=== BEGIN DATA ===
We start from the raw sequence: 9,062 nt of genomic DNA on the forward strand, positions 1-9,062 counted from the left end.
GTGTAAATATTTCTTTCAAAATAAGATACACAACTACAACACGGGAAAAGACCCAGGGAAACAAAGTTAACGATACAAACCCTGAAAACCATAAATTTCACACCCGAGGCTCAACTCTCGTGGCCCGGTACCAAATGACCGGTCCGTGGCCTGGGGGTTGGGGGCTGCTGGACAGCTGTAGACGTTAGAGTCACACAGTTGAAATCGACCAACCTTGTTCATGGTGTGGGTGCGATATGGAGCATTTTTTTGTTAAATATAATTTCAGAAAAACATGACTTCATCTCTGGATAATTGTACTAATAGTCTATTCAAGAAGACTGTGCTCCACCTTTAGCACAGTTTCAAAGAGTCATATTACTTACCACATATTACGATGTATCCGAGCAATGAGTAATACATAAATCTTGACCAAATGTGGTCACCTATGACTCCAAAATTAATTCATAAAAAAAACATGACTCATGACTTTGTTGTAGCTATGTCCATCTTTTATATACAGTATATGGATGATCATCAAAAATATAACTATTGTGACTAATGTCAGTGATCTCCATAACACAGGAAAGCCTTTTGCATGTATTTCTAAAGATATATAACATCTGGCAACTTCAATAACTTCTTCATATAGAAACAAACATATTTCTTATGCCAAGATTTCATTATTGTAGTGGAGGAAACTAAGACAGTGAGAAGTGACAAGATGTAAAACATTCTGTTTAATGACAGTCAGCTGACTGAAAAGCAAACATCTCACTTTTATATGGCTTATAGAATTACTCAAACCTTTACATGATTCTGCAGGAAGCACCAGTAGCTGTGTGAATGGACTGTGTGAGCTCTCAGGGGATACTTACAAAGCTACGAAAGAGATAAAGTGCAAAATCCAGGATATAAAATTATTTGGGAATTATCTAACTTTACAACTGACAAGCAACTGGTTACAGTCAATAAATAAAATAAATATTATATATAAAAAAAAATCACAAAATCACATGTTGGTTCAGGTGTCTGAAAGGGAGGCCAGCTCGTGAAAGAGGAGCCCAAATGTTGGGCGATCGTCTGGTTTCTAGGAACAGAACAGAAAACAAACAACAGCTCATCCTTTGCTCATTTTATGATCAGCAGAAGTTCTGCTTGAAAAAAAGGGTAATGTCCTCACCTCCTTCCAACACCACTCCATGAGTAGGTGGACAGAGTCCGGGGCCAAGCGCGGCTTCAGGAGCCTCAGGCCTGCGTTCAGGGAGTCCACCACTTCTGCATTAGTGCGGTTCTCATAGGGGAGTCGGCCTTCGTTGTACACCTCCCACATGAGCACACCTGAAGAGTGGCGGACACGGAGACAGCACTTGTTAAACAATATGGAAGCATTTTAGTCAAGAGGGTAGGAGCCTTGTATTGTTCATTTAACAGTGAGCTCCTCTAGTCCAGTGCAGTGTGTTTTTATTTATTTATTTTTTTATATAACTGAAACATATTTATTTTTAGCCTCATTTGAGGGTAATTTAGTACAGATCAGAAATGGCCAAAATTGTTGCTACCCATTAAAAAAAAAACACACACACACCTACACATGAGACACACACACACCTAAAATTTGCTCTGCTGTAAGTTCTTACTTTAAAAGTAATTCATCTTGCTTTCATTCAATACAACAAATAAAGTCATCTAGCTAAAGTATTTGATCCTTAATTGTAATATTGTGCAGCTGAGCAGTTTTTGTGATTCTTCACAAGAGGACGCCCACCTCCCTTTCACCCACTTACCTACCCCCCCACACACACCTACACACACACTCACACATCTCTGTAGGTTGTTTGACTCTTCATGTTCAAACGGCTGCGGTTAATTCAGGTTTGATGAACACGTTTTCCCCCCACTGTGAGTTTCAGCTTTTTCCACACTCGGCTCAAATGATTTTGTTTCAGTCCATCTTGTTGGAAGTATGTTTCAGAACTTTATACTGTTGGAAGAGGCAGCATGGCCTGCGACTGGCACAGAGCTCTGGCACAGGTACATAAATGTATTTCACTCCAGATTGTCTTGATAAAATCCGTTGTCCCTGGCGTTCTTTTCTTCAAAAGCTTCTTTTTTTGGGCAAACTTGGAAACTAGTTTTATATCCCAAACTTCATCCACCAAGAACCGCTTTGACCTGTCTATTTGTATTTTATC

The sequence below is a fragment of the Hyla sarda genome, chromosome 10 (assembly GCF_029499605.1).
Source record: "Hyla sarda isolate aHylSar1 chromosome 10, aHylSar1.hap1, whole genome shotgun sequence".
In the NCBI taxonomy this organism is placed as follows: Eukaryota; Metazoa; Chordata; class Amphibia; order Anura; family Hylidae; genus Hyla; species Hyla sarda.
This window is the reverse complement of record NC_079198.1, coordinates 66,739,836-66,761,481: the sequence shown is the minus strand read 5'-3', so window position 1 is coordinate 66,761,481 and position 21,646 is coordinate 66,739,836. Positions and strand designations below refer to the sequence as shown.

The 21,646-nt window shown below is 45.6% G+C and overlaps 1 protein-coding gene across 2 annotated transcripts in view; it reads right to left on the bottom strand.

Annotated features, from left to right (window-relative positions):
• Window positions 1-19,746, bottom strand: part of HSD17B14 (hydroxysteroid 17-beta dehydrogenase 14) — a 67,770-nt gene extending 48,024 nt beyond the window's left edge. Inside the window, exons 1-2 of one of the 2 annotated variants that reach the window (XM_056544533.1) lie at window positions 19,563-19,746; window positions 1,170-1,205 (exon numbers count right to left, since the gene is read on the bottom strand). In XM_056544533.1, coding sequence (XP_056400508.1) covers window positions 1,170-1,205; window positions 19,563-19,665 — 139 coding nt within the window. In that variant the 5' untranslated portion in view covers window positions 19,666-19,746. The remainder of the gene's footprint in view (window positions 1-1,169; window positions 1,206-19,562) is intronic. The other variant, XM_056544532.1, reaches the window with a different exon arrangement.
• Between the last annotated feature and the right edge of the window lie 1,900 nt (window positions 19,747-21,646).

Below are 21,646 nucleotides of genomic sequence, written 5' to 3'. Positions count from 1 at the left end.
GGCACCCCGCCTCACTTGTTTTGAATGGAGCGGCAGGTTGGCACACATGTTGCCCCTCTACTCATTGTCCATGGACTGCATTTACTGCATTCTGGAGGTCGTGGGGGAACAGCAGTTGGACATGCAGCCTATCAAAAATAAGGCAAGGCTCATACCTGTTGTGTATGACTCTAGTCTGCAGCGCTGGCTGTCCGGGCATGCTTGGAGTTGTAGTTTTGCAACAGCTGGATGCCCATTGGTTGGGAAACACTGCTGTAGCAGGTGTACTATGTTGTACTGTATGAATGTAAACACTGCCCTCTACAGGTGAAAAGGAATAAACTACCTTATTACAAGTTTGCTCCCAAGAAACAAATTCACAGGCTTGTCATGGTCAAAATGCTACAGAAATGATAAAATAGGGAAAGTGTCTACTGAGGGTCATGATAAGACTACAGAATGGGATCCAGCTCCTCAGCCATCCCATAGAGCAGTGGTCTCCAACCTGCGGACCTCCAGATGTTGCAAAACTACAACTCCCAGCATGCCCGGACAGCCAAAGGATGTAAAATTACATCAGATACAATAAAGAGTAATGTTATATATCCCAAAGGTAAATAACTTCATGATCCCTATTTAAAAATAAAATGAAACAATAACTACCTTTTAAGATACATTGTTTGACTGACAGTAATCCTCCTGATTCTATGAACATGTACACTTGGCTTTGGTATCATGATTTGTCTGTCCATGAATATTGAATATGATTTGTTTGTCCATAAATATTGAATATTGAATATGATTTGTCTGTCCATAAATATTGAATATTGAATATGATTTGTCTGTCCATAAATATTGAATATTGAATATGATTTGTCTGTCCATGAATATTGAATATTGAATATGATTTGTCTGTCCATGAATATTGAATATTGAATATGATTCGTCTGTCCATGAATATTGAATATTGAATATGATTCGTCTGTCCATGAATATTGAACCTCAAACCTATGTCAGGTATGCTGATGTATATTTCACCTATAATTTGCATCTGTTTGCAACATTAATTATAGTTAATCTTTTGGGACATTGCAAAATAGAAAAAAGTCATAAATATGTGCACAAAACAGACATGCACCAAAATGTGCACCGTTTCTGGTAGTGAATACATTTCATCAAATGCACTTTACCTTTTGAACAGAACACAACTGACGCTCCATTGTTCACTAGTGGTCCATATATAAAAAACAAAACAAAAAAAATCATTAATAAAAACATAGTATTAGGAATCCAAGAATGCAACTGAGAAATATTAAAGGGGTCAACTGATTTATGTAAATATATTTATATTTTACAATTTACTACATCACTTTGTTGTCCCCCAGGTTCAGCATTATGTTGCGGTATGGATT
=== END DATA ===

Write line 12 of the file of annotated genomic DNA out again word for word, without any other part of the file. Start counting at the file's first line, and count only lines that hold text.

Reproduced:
GGCACCCCGCCTCACTTGTTTTGAATGGAGCGGCAGGTTGGCACACATGTTGCCCCTCTACTCATTGTCCATGGACTGCATTTACTGCATTCTGGAGGTCGTGGGGGAACAGCAGTTGGACATGCAGCCTATCAAAAATAAGGCAAGGCTCATACCTGTTGTGTATGACTCTAGTCTGCAGCGCTGGCTGTCCGGGCATGCTTGGAGTTGTAGTTTTGCAACAGCTGGATGCCCATTGGTTGGGAAACACTGCTGTAGCAGGTGTACTATGTTGTACTGTATGAATGTAAACACTGCCCTCTACAGGTGAAAAGGAATAAACTACCTTATTACAAGTTTGCTCCCAAGAAACAAATTCACAGGCTTGTCATGGTCAAAATGCTACAGAAATGATAAAATAGGGAAAGTGTCTACTGAGGGTCATGATAAGACTACAGAATGGGATCCAGCTCCTCAGCCATCCCATAGAGCAGTGGTCTCCAACCTGCGGACCTCCAGATGTTGCAAAACTACAACTCCCAGCATGCCCGGACAGCCAAAGGATGTAAAATTACATCAGATACAATAAAGAGTAATGTTATATATCCCAAAGGTAAATAACTTCATGATCCCTATTTAAAAATAAAATGAAACAATAACTACCTTTTAAGATACATTGTTTGACTGACAGTAATCCTCCTGATTCTATGAACATGTACACTTGGCTTTGGTATCATGATTTGTCTGTCCATGAATATTGAATATGATTTGTTTGTCCATAAATATTGAATATTGAATATGATTTGTCTGTCCATAAATATTGAATATTGAATATGATTTGTCTGTCCATAAATATTGAATATTGAATATGATTTGTCTGTCCATGAATATTGAATATTGAATATGATTTGTCTGTCCATGAATATTGAATATTGAATATGATTCGTCTGTCCATGAATATTGAATATTGAATATGATTCGTCTGTCCATGAATATTGAACCTCAAACCTATGTCAGGTATGCTGATGTATATTTCACCTATAATTTGCATCTGTTTGCAACATTAATTATAGTTAATCTTTTGGGACATTGCAAAATAGAAAAAAGTCATAAATATGTGCACAAAACAGACATGCACCAAAATGTGCACCGTTTCTGGTAGTGAATACATTTCATCAAATGCACTTTACCTTTTGAACAGAACACAACTGACGCTCCATTGTTCACTAGTGGTCCATATATAAAAAACAAAACAAAAAAAATCATTAATAAAAACATAGTATTAGGAATCCAAGAATGCAACTGAGAAATATTAAAGGGGTCAACTGATTTATGTAAATATATTTATATTTTACAATTTACTACATCACTTTGTTGTCCCCCAGGTTCAGCATTATGTTGCGGTATGGATT